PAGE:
The Irish Times has more on the story HERE.

Problems with electrical wiring had been alerted to a retired mariner who drowned along with two friends after abandoning their boat due to a fire, an inquest into the tragedy has heard.

Wolfgang Schmidt (70), Richard Harmon (69) and Wolfgang Schröder (62) all died from drowning near Adrigole Harbour in Bantry Bay on 16 August 2010 after a fire broke out on Schmidt's boat during an angling trip.

The Irish Times reports that shipwright John Murphy told the inquest that he undertook repairs to the engines and fuel tank of the small cruiser in May 2010. 

He said he expressed concerns about the state of the boat's wiring to Schmidt, who told him he planned to sell the boat later in the year and would return to him to tidy the wiring before then.

The inquest heard that the wiring was connected directly to the battery without an isolation switch or fuse board, which had compounded the problem when fire broke out and made the vessel unrecoverable.

Lone survivor Ed Dziato (47) told how they had twice tried to put out the fire with a powder extinguisher but both times the flames shot back up. They were unable to reach the lifejackets stored forward of the wheelhouse, which was quickly engulfed by flames.

In all three cases the coroner returned verdicts of accidental death due to drowning.

The Irish Times has more on the story HERE.

Published in News Update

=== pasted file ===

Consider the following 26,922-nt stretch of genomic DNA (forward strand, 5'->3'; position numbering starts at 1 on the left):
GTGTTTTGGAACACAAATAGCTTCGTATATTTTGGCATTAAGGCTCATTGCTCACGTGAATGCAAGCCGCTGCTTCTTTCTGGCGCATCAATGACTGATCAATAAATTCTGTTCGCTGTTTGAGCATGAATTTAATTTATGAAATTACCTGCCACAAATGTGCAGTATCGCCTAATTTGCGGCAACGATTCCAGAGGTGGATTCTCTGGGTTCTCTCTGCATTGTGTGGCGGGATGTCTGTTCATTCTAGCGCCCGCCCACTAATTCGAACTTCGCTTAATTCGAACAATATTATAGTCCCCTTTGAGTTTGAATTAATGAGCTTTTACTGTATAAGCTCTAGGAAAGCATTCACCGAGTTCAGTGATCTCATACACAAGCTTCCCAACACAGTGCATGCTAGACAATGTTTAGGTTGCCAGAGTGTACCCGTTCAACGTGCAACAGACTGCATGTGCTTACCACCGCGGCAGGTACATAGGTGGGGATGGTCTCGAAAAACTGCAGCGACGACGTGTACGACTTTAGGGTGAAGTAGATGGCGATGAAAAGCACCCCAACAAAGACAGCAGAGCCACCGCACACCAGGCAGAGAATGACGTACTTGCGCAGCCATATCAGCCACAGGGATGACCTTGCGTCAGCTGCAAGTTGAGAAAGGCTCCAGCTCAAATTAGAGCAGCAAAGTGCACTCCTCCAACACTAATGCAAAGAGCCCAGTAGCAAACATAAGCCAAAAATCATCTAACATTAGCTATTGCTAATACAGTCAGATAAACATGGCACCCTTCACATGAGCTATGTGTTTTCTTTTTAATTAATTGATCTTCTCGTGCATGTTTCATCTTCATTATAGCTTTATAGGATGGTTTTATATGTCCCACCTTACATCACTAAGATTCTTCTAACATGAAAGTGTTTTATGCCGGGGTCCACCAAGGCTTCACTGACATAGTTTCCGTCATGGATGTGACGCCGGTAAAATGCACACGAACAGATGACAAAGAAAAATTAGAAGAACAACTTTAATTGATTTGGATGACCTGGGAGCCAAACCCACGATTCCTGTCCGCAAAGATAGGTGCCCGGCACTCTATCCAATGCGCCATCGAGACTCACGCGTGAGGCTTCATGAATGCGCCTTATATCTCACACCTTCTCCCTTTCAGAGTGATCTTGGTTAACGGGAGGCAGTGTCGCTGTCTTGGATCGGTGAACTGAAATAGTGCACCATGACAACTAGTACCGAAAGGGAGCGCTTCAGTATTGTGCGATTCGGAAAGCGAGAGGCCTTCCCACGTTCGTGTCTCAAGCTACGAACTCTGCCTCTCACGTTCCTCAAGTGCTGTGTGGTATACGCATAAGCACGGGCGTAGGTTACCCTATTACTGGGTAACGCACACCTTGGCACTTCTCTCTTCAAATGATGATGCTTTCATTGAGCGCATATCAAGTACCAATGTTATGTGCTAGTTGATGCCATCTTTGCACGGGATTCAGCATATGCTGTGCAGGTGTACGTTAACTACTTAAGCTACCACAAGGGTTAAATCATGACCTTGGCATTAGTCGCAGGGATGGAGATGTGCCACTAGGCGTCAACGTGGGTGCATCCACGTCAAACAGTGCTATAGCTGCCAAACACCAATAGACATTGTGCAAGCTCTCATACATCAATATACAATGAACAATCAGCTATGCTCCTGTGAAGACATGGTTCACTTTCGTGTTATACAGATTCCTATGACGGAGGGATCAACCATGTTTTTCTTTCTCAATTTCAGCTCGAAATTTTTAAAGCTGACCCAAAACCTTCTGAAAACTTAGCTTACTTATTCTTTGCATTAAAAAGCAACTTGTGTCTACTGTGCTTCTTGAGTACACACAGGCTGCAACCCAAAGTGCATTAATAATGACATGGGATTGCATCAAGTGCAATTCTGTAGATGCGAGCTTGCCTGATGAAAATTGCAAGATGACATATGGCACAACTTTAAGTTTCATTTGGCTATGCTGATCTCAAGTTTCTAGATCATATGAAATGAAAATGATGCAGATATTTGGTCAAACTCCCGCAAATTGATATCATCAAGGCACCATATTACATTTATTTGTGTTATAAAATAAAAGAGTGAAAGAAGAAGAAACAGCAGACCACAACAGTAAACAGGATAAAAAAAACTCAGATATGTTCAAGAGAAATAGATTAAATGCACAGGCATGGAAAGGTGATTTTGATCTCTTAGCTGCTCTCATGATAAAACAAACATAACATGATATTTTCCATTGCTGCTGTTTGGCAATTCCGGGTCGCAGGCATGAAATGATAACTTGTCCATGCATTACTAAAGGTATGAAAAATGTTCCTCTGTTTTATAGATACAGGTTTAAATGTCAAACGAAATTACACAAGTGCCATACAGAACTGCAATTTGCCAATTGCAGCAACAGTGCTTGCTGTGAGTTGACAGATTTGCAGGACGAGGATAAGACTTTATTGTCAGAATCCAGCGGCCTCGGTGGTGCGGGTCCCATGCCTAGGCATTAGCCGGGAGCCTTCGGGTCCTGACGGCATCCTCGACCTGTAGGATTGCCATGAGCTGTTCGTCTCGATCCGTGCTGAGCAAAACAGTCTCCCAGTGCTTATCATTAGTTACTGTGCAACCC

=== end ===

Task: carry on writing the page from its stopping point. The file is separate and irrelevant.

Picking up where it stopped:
Marine Wildlife Around Ireland One of the greatest memories of any day spent boating around the Irish coast is an encounter with marine wildlife.  It's a thrill for young and old to witness seabirds, seals, dolphins and whales right there in their own habitat. As boaters fortunate enough to have experienced it will testify even spotting a distant dorsal fin can be the highlight of any day afloat.  Was that a porpoise? Was it a whale? No matter how brief the glimpse it's a privilege to share the seas with Irish marine wildlife.

Thanks to the location of our beautiful little island, perched in the North Atlantic Ocean there appears to be no shortage of marine life to observe.

From whales to dolphins, seals, sharks and other ocean animals this page documents the most interesting accounts of marine wildlife around our shores. We're keen to receive your observations, your photos, links and youtube clips.

Boaters have a unique perspective and all those who go afloat, from inshore kayaking to offshore yacht racing that what they encounter can be of real value to specialist organisations such as the Irish Whale and Dolphin Group (IWDG) who compile a list of sightings and strandings. The IWDG knowledge base has increased over the past 21 years thanks in part at least to the observations of sailors, anglers, kayakers and boaters.

Thanks to the IWDG work we now know we share the seas with dozens of species who also call Ireland home. Here's the current list: Atlantic white-sided dolphin, beluga whale, blue whale, bottlenose dolphin, common dolphin, Cuvier's beaked whale, false killer whale, fin whale, Gervais' beaked whale, harbour porpoise, humpback whale, killer whale, minke whale, northern bottlenose whale, northern right whale, pilot whale, pygmy sperm whale, Risso's dolphin, sei whale, Sowerby's beaked whale, sperm whale, striped dolphin, True's beaked whale and white-beaked dolphin.

But as impressive as the species list is the IWDG believe there are still gaps in our knowledge. Next time you are out on the ocean waves keep a sharp look out!